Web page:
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December 1988


Editorial Comment

Let's Not Stumble over Words Now!

Bridging the Gaps

Anticipating Tomorrow's Headlines

Project 2000- Partnerships That Help Emerging Third World Missions Penetrate Unreached Peoples

Project 2000- One Way to Help Plant a Church

Regional Centers' Meeting Encourages Mobilizers

Caring Hands Needed at Extended Family Co-op

A.D. 2000 What's Different About That?

"Oh God, Make Satan Pay for This One...

Churches Spearhead Programs for Missionary Preperation

"Closure and Christ's Second Coming

How Cockroaches Help Missionaries...

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Cockroaches, Climate and Strategy Which Missionaries Will You Support?

—Ralph D. Winter

This happened.

A young man on a short term mission to Latin America found his supporters getting less and less interested in helping him financially.

He was desperately low.

But he had an ally he did not know about: COCKROACHES!

He found out by accident.

He had learned the hard way that, in the one-room, wash-basin only, sixth-floor walk-up apartment he rented in the modern city of Caracas, Venezuela, he always had to put the stopper in the washbasin at night or COCKROACHES by the hundreds would stream out into his room.

In his letters home he had never mentioned this. He had stressed the evangelistic work he was doing with street kids.

About seven months into his one-year short term of service he was particularly discouraged and the COCKROACHES problem slipped into his prayer letter.

Instantly he got some sympathetic letters—and additional support.

“We thought you were just enjoying yourself in a modern city. We didn’t know you were struggling with COCKROACHES!” That is not what they said, but it seems it MAY be what they were thinking!

Case Two

This also happened. A mission committee wrote to one of its missionaries:

Dear ______, Your forthcoming marriage to the young man working with mission-minded students in the USA has caused some difficult decisions here in our mission committee. We have been sending you $500 a month for the two years of your internship at the US Center for World Mission, thinking you would be going on to China. You have yourself taught us only too well that we must put our money into highly strategic Frontier Missions work. We regret very much to inform you that as of the date of your marriage we will not be contining any further support. We wish you well in your new relationship.

Cordially yours, Mission Committee

This dear girl was marrying one of the most strategic mission workers in the world, literally (I do not want to be too detailed lest I breach confidences).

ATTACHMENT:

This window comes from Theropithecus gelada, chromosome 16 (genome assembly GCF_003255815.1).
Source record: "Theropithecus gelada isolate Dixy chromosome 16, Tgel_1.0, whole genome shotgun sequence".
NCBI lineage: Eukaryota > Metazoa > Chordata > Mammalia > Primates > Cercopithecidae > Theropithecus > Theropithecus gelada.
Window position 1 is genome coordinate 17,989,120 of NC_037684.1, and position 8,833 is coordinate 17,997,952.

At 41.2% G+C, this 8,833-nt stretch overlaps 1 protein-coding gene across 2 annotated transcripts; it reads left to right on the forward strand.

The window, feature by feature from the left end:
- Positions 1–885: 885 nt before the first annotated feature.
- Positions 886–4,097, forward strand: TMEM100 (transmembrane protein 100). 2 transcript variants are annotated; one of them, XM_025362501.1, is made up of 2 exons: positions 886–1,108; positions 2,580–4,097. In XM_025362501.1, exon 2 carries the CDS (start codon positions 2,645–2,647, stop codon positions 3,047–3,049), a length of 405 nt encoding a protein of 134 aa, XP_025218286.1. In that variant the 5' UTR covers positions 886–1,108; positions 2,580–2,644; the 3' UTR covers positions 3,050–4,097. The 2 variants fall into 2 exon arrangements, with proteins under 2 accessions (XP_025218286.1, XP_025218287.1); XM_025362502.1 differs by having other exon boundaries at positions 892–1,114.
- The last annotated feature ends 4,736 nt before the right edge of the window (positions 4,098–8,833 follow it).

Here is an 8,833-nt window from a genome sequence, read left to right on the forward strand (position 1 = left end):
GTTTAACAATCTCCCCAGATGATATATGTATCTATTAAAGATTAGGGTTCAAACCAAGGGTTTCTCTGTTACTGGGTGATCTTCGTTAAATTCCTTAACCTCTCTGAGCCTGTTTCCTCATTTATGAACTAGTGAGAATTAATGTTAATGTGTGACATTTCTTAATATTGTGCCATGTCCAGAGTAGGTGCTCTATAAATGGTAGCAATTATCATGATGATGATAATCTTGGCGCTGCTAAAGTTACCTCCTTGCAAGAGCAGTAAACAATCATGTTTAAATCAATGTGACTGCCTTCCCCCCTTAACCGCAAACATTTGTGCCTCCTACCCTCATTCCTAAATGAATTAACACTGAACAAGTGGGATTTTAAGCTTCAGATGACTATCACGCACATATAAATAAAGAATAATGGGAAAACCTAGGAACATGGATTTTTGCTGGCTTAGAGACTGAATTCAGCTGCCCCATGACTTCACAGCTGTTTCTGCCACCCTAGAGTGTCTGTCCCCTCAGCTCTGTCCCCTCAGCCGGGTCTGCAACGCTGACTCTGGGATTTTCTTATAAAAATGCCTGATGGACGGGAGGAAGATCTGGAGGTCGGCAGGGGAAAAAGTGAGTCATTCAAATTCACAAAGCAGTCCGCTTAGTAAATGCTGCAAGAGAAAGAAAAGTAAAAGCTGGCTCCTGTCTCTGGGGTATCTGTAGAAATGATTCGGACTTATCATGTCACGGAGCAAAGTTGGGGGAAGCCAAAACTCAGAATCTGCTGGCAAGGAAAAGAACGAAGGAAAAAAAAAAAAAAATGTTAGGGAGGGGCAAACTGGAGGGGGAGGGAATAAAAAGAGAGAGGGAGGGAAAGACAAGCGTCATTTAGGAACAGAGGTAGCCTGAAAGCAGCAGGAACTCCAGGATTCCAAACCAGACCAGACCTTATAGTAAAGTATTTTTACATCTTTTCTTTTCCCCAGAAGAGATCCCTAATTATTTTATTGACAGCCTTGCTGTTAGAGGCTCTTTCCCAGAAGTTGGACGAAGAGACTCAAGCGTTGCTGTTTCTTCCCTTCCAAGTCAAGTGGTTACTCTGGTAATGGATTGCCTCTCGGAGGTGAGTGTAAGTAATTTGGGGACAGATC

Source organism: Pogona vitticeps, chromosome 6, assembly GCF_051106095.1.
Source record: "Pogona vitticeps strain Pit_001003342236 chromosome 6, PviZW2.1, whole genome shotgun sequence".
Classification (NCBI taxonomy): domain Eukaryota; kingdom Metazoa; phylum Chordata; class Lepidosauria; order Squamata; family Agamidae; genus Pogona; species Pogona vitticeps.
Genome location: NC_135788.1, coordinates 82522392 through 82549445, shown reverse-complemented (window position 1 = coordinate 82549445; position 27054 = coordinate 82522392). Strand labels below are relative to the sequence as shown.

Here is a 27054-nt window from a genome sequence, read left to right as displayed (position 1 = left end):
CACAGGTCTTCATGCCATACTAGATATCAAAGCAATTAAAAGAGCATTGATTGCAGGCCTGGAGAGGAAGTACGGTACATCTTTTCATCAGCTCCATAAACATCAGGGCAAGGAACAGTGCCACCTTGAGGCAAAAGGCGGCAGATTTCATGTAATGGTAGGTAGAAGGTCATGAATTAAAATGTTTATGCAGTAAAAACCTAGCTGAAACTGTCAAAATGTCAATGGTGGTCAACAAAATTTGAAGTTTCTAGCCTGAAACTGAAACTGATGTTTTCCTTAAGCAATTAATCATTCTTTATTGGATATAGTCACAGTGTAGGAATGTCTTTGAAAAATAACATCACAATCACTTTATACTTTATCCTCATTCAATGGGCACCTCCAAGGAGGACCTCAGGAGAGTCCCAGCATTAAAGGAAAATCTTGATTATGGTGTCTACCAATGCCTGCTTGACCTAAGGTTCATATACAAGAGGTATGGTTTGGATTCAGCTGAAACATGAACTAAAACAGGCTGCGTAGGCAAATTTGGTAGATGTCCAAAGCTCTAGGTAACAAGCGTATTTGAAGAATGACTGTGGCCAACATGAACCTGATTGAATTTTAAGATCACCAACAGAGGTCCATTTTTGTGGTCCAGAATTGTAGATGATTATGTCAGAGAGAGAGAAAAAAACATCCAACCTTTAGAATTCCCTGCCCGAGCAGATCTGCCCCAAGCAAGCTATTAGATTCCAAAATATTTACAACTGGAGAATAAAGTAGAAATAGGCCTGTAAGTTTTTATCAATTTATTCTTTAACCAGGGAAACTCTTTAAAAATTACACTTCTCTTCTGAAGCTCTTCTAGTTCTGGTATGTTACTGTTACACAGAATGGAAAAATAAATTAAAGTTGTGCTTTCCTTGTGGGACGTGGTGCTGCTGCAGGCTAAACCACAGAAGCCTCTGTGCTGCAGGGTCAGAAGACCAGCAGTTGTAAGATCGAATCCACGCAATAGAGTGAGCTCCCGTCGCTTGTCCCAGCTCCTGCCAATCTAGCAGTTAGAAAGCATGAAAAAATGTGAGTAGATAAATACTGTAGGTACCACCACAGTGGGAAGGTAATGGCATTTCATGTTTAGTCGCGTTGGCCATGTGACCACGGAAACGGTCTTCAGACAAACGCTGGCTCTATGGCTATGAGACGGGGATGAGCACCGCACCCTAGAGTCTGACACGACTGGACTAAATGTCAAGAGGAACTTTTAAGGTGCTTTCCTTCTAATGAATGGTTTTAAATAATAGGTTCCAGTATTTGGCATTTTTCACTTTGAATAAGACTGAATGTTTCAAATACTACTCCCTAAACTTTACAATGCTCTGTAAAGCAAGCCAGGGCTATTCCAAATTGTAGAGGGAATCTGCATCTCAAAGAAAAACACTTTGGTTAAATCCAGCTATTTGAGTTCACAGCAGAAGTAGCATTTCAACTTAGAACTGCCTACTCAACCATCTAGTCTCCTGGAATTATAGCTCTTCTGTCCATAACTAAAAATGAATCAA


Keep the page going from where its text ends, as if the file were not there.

What this church did not realize is that what is strategic in missions may not fit the old stereotype of missionaries slaving in tropical heat and battling cockroaches. Case Three Over the last 30 years the number of Asian, African and Latin American people flooding into the U.S.A has mounted stupendously. These movements have been looked upon primarily from the point of view of the danger to America—the impact of these people on our neighborhood. Few Americans have enough nervous energy left over to grapple realistically with the spectacular mission significance of God’s bringing these representatives of exotic peoples to our doorsteps. This is very understandable but very deplorable! Some missionaries and mission agencies have noticed the significance of this avalanche of strange peoples to our doorsteps, but they find it hard, if not impossible, to seriously consider reaching these highly accessible groups here in the USA.

A missionary sat down in my office. I have known him for a long time. He has devoted his energies to a small, proud, self-sufficient tribe in Guatemala. These people know their way around their area like no outsider ever will. They know the name of every different grass, creepy crawler insect, etc. They say, “What do outsiders know? What can they tell us?”

And so they seem resistant to the Gospel. But now there are a thousand of these Indians in Los Angeles, California. And they’re wide open, reaching out for help. “Why don’t you move up here and get through to them?” I asked my friend.

After some probing, he finally replied,

“My churches would cut me off.”

How Shall We Evaluate Mission Work?

Dear friend, is it possible that some mission money is going to pay people for SUFFERING rather than SERVING? I’d guess at least 5,000 missionaries are being assigned to the wrong place because of what donors and well-wishers will or will not support. Their work is being evaluated not by its STRATEGIC VALUE to the Kingdom of God but by CLIMATE and COCKROACHES. How many thousands of missionaries could better spend their time promoting the cause of missions in the USA, getting at specific peoples here, working behind the scenes or in unusual places—doing things of great strategic importance IF ONLY THIS SILLY GEOGRAPHICAL/COCKROACH TEST were not lurking in the hearts and minds of thousands of mission committees!

We need to ask: What do we want missionaries to do? Find the worst place to live? Or find the best place to serve—the least-touched people groups?

1. See if your church has a double standard, being willing to help missionaries more if they work outside the U.S.A.

2. See if your mission agencies have work to do in the U.S.A. “behind the scenes” which they are afraid they cannot support. Will your church say yes?

3. Ask people you touch if they are really thinking and praying about reaching all of the unreached peoples of the world or are paying attention to less important factors.

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